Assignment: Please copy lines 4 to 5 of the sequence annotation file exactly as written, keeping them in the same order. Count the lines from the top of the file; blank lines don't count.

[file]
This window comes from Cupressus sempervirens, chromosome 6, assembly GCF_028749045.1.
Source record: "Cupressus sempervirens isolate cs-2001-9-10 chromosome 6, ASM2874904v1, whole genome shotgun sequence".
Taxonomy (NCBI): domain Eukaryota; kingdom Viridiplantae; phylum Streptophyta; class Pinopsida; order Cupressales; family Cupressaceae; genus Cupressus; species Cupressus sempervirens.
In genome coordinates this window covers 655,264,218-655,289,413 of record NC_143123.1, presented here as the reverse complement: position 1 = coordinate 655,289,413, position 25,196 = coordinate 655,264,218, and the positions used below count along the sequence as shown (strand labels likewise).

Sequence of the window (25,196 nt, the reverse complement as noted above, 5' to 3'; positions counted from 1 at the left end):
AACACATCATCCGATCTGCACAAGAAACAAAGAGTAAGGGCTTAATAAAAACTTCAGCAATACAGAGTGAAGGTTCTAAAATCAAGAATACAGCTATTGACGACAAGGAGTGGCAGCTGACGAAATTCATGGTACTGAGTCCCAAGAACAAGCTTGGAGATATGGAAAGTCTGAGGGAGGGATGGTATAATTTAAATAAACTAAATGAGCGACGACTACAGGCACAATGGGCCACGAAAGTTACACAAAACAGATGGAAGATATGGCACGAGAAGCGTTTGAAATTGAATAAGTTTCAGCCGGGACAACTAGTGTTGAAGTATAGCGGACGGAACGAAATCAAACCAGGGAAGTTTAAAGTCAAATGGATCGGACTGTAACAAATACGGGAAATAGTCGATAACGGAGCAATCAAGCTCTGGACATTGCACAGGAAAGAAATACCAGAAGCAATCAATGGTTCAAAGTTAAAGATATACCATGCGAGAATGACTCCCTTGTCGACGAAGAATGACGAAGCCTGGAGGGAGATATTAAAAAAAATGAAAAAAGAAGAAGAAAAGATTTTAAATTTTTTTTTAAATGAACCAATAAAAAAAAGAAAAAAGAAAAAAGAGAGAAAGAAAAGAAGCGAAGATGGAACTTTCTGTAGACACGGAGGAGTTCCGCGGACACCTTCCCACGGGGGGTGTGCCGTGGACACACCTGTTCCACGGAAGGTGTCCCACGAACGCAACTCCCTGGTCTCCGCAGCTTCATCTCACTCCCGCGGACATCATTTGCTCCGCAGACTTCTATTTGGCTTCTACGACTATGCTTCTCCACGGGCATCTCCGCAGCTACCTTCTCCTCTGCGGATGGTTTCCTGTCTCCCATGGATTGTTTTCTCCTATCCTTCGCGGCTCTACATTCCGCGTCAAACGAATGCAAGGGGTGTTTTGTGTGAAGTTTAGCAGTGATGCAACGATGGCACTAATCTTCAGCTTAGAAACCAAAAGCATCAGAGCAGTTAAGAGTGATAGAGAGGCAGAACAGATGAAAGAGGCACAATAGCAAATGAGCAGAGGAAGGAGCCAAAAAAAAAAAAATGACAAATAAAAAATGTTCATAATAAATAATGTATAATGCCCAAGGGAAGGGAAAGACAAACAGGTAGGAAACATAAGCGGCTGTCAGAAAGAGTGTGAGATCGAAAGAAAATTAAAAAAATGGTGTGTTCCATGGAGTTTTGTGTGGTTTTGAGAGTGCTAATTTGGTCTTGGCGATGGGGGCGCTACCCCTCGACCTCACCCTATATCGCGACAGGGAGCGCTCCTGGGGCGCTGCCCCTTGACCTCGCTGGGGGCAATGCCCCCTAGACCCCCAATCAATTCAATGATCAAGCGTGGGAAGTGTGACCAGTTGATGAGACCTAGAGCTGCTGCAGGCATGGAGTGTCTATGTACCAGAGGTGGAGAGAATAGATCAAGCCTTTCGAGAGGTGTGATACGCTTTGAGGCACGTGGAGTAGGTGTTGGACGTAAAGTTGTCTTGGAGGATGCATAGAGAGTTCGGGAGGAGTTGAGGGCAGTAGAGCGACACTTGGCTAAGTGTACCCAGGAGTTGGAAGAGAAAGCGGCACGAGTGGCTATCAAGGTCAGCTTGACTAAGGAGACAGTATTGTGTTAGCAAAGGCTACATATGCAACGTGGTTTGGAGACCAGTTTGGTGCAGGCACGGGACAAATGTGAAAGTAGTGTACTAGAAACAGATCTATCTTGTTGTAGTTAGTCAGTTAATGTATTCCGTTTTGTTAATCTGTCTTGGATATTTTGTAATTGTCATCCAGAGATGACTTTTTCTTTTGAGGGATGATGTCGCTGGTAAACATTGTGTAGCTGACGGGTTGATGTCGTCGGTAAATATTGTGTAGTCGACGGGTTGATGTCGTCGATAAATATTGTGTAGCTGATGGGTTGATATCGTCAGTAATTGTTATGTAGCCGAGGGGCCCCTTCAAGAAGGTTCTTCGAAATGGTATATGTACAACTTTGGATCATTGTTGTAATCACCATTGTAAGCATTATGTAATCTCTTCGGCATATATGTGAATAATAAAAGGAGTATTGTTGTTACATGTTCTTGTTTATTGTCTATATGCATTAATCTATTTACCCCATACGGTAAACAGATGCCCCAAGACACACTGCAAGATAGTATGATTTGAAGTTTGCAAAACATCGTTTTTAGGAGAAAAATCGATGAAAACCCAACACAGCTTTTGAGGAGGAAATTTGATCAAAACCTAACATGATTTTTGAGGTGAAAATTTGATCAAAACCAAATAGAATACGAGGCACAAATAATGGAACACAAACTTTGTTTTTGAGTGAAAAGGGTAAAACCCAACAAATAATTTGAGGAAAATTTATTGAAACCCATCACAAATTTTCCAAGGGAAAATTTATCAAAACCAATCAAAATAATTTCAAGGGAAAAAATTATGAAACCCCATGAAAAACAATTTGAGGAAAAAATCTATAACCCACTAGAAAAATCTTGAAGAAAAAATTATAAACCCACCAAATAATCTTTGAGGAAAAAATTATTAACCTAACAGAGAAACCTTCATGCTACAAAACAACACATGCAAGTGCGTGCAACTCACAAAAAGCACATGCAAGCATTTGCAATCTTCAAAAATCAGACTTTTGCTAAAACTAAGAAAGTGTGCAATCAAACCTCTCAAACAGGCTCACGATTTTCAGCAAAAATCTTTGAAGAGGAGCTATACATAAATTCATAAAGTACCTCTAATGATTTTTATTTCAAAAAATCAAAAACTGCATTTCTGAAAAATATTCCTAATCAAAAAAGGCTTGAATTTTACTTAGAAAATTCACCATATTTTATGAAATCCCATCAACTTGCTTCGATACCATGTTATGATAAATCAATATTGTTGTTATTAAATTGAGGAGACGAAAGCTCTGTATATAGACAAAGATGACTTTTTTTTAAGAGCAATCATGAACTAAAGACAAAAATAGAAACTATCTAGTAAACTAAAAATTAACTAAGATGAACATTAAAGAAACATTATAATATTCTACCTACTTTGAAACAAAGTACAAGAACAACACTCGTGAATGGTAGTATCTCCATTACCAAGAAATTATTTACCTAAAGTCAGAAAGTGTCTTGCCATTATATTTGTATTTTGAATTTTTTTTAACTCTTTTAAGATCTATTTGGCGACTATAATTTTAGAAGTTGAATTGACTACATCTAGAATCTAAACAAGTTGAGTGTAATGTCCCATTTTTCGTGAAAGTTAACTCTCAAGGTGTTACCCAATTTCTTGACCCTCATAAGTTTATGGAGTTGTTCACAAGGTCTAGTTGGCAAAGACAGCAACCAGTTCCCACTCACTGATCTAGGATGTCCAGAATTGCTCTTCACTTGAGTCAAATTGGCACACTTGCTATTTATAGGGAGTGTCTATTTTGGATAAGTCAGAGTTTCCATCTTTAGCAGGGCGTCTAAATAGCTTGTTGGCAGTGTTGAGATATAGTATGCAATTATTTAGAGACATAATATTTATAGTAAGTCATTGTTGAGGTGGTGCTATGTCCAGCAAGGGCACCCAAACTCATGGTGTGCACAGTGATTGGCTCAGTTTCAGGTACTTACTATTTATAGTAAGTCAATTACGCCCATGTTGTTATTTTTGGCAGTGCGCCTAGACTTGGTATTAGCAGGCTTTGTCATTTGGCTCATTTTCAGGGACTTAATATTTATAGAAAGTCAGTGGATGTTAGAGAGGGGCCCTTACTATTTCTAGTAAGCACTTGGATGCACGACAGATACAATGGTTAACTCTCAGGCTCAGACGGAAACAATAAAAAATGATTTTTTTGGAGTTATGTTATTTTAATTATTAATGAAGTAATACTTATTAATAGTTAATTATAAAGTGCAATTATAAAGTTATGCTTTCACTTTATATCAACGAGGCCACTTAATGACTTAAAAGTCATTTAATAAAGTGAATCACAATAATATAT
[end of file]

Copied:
In genome coordinates this window covers 655,264,218-655,289,413 of record NC_143123.1, presented here as the reverse complement: position 1 = coordinate 655,289,413, position 25,196 = coordinate 655,264,218, and the positions used below count along the sequence as shown (strand labels likewise).

Sequence of the window (25,196 nt, the reverse complement as noted above, 5' to 3'; positions counted from 1 at the left end):